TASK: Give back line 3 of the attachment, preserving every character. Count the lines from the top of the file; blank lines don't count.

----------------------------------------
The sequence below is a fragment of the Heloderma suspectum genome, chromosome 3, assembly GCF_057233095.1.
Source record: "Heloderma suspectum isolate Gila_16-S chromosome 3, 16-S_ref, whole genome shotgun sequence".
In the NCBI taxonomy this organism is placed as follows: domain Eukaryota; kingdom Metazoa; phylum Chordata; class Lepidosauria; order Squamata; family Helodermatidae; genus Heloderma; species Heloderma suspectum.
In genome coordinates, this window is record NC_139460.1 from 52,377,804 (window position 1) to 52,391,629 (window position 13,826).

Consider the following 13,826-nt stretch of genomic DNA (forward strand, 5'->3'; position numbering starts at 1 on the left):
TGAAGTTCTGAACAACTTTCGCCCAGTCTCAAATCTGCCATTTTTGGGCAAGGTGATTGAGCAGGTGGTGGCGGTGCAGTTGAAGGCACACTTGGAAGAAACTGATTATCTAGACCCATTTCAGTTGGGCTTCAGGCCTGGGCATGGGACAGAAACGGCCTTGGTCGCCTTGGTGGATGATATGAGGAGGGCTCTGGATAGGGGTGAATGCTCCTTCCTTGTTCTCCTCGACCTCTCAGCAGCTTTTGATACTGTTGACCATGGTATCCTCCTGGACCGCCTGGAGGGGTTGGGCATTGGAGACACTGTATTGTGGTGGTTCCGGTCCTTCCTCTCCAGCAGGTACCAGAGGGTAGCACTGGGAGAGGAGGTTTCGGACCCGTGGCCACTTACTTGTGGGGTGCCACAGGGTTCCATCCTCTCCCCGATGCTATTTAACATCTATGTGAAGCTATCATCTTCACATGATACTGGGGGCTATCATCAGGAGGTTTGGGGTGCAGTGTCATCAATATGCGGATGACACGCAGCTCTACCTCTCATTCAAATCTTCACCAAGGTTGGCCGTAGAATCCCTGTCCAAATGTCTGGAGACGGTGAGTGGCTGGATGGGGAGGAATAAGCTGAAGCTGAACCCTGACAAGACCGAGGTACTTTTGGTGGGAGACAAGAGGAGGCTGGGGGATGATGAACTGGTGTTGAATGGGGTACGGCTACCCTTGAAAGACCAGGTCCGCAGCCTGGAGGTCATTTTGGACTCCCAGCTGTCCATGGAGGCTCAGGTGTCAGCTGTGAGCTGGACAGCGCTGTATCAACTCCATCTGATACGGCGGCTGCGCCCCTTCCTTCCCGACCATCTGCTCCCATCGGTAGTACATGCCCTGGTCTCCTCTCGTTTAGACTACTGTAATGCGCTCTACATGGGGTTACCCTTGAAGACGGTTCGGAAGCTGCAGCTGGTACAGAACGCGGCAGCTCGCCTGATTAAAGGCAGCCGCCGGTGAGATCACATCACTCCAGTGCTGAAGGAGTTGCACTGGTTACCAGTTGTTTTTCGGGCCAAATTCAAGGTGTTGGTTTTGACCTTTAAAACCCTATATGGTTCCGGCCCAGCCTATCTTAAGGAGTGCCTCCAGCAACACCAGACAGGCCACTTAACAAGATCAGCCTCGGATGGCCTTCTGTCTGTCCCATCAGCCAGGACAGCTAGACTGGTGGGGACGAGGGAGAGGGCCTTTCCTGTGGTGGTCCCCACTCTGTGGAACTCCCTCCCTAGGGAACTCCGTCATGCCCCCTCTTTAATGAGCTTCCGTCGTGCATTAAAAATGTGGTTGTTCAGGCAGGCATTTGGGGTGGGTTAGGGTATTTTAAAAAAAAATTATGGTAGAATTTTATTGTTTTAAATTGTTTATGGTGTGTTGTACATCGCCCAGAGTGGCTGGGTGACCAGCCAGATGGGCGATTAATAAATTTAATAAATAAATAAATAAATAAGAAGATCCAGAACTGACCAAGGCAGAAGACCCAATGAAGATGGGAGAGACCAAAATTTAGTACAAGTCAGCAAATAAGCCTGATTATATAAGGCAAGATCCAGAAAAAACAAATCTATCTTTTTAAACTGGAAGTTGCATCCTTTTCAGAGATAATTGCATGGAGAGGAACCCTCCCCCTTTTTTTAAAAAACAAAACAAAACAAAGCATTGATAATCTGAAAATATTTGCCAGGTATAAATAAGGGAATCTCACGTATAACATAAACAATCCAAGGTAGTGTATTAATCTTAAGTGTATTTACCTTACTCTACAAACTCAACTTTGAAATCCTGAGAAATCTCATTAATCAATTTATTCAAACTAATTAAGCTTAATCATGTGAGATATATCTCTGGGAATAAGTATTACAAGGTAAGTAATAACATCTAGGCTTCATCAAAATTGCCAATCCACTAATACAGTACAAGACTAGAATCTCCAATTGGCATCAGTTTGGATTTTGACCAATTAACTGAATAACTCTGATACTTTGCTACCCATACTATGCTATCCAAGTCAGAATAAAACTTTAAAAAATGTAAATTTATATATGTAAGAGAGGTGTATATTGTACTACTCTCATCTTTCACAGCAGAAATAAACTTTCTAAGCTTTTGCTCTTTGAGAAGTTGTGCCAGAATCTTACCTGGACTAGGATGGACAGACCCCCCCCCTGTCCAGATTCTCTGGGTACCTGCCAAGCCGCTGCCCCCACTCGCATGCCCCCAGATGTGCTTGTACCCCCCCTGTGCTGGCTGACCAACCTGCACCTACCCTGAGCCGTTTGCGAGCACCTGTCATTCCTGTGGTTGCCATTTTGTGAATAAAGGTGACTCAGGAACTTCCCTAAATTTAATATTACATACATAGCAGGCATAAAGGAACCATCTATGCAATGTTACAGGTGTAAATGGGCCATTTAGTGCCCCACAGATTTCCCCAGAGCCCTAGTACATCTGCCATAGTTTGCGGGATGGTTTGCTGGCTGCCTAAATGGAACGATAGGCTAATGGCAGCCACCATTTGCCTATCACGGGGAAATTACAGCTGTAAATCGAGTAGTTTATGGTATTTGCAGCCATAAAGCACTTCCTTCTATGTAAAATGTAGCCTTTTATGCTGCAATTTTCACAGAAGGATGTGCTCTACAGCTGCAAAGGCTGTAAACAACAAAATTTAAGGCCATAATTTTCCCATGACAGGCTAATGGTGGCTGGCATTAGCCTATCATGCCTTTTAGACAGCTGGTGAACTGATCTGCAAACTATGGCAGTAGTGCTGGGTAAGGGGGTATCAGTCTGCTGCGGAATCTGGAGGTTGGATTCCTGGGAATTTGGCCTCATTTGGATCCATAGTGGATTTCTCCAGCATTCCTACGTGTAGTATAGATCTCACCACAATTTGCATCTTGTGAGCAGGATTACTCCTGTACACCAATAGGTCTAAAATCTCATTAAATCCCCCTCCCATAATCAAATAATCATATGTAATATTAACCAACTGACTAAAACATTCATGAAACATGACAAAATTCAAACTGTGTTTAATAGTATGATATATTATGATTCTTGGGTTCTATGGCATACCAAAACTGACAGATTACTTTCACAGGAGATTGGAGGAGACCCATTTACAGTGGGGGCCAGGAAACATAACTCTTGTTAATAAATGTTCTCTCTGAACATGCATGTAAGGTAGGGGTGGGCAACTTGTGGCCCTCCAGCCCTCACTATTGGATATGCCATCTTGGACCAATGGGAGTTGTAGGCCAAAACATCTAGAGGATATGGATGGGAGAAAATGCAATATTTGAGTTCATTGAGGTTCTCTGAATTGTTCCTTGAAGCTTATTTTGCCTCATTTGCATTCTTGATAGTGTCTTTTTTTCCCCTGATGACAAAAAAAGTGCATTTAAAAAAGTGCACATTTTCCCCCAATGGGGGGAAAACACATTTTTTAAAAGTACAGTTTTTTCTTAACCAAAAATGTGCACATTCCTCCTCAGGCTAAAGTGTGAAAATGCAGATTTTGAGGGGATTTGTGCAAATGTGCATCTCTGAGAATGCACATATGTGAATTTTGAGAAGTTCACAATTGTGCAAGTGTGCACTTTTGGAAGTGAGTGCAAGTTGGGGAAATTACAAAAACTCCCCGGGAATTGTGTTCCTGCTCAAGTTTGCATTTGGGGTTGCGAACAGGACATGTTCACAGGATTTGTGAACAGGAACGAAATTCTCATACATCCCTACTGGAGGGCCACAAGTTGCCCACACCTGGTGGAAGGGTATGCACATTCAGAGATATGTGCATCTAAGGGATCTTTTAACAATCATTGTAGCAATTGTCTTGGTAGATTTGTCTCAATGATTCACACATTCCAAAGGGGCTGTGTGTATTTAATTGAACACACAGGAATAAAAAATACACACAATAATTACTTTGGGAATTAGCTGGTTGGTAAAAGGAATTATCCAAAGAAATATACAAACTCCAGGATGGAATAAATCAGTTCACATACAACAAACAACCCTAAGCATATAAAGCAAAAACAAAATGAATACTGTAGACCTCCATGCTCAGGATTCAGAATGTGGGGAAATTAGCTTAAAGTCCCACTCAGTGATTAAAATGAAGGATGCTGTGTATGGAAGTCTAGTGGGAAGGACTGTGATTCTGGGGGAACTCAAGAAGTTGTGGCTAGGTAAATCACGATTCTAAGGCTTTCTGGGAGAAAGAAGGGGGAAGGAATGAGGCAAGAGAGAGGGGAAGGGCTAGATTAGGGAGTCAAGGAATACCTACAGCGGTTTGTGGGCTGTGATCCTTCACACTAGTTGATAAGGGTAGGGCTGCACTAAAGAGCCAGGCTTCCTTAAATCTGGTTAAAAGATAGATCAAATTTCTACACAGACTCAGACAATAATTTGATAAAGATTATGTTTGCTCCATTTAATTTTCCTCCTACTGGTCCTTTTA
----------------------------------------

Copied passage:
In the NCBI taxonomy this organism is placed as follows: domain Eukaryota; kingdom Metazoa; phylum Chordata; class Lepidosauria; order Squamata; family Helodermatidae; genus Heloderma; species Heloderma suspectum.